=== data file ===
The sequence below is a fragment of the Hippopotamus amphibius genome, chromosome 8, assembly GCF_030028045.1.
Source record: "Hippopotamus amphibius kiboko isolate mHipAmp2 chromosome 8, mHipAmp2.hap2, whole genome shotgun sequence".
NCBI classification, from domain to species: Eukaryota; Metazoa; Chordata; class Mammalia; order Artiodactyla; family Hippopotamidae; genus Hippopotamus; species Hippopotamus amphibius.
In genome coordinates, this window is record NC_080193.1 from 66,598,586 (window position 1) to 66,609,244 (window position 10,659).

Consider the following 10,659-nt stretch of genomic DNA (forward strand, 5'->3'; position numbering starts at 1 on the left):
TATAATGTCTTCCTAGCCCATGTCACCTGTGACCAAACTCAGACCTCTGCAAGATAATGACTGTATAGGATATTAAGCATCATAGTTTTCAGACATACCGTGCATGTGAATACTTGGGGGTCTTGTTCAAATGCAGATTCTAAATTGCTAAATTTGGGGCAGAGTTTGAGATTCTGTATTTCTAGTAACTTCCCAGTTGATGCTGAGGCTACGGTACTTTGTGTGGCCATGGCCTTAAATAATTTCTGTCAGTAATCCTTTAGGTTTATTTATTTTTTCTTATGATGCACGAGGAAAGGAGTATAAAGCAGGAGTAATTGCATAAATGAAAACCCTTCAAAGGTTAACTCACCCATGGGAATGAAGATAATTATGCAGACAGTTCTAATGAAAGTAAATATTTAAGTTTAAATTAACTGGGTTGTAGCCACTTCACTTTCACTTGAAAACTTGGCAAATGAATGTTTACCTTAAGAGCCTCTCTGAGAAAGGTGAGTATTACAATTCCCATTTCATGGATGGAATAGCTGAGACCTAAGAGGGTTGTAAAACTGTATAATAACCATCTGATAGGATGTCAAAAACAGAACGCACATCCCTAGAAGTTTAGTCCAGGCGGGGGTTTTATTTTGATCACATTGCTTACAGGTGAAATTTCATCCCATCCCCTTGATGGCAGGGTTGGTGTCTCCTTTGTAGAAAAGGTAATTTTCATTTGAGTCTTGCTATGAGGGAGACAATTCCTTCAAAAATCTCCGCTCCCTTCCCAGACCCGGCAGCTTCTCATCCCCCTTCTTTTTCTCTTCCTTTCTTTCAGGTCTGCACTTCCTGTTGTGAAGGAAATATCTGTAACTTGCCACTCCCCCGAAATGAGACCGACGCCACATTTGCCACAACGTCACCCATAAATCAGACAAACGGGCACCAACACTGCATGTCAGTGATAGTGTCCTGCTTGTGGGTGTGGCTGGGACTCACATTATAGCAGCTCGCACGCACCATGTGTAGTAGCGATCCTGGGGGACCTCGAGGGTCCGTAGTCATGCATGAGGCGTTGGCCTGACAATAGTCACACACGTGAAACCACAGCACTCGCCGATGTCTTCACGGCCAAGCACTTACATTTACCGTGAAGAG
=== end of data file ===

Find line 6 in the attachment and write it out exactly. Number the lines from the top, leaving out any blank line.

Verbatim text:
TATAATGTCTTCCTAGCCCATGTCACCTGTGACCAAACTCAGACCTCTGCAAGATAATGACTGTATAGGATATTAAGCATCATAGTTTTCAGACATACCGTGCATGTGAATACTTGGGGGTCTTGTTCAAATGCAGATTCTAAATTGCTAAATTTGGGGCAGAGTTTGAGATTCTGTATTTCTAGTAACTTCCCAGTTGATGCTGAGGCTACGGTACTTTGTGTGGCCATGGCCTTAAATAATTTCTGTCAGTAATCCTTTAGGTTTATTTATTTTTTCTTATGATGCACGAGGAAAGGAGTATAAAGCAGGAGTAATTGCATAAATGAAAACCCTTCAAAGGTTAACTCACCCATGGGAATGAAGATAATTATGCAGACAGTTCTAATGAAAGTAAATATTTAAGTTTAAATTAACTGGGTTGTAGCCACTTCACTTTCACTTGAAAACTTGGCAAATGAATGTTTACCTTAAGAGCCTCTCTGAGAAAGGTGAGTATTACAATTCCCATTTCATGGATGGAATAGCTGAGACCTAAGAGGGTTGTAAAACTGTATAATAACCATCTGATAGGATGTCAAAAACAGAACGCACATCCCTAGAAGTTTAGTCCAGGCGGGGGTTTTATTTTGATCACATTGCTTACAGGTGAAATTTCATCCCATCCCCTTGATGGCAGGGTTGGTGTCTCCTTTGTAGAAAAGGTAATTTTCATTTGAGTCTTGCTATGAGGGAGACAATTCCTTCAAAAATCTCCGCTCCCTTCCCAGACCCGGCAGCTTCTCATCCCCCTTCTTTTTCTCTTCCTTTCTTTCAGGTCTGCACTTCCTGTTGTGAAGGAAATATCTGTAACTTGCCACTCCCCCGAAATGAGACCGACGCCACATTTGCCACAACGTCACCCATAAATCAGACAAACGGGCACCAACACTGCATGTCAGTGATAGTGTCCTGCTTGTGGGTGTGGCTGGGACTCACATTATAGCAGCTCGCACGCACCATGTGTAGTAGCGATCCTGGGGGACCTCGAGGGTCCGTAGTCATGCATGAGGCGTTGGCCTGACAATAGTCACACACGTGAAACCACAGCACTCGCCGATGTCTTCACGGCCAAGCACTTACATTTACCGTGAAGAG